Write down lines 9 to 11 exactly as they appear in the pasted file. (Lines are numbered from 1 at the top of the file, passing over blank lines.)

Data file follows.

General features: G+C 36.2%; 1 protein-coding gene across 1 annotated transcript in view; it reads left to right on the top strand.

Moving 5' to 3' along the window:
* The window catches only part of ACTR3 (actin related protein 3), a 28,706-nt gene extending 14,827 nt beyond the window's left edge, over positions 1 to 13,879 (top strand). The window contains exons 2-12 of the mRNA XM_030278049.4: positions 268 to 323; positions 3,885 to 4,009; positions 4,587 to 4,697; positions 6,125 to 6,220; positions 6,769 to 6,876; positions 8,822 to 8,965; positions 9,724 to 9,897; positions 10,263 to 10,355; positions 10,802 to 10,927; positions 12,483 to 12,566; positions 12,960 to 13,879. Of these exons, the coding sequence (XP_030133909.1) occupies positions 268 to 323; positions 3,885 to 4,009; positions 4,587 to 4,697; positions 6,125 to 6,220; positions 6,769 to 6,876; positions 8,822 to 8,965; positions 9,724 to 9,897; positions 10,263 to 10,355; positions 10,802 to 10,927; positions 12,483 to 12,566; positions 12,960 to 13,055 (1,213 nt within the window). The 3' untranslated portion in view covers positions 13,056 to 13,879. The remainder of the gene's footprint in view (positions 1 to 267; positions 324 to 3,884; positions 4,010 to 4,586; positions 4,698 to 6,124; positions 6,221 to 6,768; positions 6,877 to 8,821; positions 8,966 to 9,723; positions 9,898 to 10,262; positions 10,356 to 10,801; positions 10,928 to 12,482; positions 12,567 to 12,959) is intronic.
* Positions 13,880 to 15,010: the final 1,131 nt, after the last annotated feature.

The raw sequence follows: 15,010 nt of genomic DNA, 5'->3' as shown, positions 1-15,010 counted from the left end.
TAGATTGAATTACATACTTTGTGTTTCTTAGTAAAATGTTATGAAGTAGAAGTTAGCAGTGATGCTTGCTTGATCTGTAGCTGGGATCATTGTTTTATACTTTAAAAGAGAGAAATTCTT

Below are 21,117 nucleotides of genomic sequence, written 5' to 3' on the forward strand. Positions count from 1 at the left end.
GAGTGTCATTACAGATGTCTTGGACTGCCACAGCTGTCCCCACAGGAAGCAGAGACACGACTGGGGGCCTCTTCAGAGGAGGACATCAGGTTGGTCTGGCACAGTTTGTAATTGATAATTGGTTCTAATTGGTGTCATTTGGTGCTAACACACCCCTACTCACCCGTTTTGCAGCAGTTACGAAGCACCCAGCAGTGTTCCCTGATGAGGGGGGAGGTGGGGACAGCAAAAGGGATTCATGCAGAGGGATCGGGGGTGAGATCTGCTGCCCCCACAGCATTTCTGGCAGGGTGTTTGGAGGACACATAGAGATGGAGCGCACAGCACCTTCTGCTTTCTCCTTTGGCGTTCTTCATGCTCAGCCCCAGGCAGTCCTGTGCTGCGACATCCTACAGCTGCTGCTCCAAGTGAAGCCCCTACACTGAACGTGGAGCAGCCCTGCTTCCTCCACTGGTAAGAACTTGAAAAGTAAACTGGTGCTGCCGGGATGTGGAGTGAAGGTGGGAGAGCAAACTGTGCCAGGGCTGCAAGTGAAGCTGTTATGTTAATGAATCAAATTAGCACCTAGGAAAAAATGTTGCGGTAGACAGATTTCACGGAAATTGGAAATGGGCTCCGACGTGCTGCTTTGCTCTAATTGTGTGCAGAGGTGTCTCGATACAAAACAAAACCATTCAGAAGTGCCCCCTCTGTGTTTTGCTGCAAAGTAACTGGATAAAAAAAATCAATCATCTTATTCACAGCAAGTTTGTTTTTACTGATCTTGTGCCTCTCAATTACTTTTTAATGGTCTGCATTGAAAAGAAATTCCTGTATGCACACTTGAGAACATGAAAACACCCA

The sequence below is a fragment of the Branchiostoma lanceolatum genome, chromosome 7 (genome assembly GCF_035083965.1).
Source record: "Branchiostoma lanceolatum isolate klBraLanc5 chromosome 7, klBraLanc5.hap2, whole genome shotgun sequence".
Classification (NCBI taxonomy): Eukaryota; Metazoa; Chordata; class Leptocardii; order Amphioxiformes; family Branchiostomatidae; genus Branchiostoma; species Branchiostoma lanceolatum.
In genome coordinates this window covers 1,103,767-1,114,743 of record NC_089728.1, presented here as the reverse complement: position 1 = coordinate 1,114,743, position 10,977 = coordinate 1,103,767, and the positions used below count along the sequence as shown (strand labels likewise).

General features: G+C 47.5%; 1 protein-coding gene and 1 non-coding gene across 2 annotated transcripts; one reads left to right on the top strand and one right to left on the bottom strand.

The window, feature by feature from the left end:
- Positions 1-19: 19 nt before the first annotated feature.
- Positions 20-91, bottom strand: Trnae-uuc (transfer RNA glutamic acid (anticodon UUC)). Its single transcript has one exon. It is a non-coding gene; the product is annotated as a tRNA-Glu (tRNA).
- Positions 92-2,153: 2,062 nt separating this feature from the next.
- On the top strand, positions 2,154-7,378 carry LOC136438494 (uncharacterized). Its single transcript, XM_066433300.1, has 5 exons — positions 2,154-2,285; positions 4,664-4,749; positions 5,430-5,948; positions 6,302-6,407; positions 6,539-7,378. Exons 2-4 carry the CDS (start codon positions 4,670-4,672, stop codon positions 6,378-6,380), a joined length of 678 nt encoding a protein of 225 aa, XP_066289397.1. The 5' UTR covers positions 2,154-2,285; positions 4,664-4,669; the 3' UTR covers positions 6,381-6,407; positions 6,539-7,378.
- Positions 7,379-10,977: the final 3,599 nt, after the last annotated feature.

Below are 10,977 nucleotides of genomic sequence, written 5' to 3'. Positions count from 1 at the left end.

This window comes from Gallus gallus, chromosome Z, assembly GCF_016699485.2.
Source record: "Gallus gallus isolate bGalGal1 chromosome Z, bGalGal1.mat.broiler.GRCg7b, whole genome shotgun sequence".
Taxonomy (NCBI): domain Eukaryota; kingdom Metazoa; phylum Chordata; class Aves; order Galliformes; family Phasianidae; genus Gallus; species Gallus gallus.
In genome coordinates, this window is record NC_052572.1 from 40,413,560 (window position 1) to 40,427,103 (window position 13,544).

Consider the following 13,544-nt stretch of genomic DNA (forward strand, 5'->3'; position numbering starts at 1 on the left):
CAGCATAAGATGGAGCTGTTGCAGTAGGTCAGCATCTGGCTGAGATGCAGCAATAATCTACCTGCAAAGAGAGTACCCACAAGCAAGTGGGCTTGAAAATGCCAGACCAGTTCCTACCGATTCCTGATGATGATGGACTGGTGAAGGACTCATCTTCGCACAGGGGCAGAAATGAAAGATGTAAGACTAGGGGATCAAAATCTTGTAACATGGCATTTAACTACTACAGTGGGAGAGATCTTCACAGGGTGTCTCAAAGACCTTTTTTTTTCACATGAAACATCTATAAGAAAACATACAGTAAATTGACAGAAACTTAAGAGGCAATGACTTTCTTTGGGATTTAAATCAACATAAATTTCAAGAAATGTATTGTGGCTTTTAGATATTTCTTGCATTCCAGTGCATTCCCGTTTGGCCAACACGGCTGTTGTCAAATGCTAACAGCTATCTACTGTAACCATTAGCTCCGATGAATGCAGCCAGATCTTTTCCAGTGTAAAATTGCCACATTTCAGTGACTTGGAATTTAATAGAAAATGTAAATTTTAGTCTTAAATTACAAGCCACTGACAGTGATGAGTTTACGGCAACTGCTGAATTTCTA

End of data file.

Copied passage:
The sequence below is a fragment of the Branchiostoma lanceolatum genome, chromosome 7 (genome assembly GCF_035083965.1).
Source record: "Branchiostoma lanceolatum isolate klBraLanc5 chromosome 7, klBraLanc5.hap2, whole genome shotgun sequence".
Classification (NCBI taxonomy): Eukaryota; Metazoa; Chordata; class Leptocardii; order Amphioxiformes; family Branchiostomatidae; genus Branchiostoma; species Branchiostoma lanceolatum.